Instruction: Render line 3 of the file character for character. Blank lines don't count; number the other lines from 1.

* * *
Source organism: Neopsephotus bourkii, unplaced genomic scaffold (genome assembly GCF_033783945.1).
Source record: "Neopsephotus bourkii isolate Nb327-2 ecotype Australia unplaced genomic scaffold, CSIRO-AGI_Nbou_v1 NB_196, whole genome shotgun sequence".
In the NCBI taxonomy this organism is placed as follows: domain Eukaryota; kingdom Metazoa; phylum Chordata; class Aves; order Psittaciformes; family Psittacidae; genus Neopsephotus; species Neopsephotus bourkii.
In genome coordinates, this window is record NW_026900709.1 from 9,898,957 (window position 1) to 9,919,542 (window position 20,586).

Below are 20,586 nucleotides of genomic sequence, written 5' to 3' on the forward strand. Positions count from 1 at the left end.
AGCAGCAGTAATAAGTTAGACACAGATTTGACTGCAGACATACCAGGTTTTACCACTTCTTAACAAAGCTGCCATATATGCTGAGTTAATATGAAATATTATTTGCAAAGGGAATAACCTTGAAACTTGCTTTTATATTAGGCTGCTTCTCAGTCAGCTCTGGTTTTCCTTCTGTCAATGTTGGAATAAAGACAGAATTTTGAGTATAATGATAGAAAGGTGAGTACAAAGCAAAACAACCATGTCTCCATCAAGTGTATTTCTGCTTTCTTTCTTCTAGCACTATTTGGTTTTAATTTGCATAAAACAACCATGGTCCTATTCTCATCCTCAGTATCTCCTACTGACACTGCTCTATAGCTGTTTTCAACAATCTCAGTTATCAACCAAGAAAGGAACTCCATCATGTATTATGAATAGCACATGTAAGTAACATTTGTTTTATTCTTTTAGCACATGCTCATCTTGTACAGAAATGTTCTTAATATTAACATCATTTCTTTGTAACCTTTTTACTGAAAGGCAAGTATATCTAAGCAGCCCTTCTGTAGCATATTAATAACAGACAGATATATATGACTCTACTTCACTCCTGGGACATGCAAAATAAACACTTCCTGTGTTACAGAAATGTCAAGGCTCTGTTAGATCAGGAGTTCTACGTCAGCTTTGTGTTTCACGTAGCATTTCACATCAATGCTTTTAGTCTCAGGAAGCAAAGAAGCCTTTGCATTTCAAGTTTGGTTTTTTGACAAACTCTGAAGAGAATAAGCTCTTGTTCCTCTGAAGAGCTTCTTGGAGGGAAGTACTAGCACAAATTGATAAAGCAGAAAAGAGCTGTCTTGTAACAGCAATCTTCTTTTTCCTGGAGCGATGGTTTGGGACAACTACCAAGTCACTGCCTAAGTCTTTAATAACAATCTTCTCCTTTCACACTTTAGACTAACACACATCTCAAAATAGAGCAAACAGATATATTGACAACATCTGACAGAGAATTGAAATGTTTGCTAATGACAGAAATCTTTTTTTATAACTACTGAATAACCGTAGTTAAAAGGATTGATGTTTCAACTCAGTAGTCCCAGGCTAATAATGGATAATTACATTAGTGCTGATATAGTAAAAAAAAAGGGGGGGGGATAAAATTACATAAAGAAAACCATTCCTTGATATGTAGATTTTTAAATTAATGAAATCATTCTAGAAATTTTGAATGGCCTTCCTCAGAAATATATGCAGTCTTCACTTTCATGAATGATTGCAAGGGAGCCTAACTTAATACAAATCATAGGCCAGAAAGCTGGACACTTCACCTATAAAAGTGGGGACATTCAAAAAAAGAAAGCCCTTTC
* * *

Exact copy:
In the NCBI taxonomy this organism is placed as follows: domain Eukaryota; kingdom Metazoa; phylum Chordata; class Aves; order Psittaciformes; family Psittacidae; genus Neopsephotus; species Neopsephotus bourkii.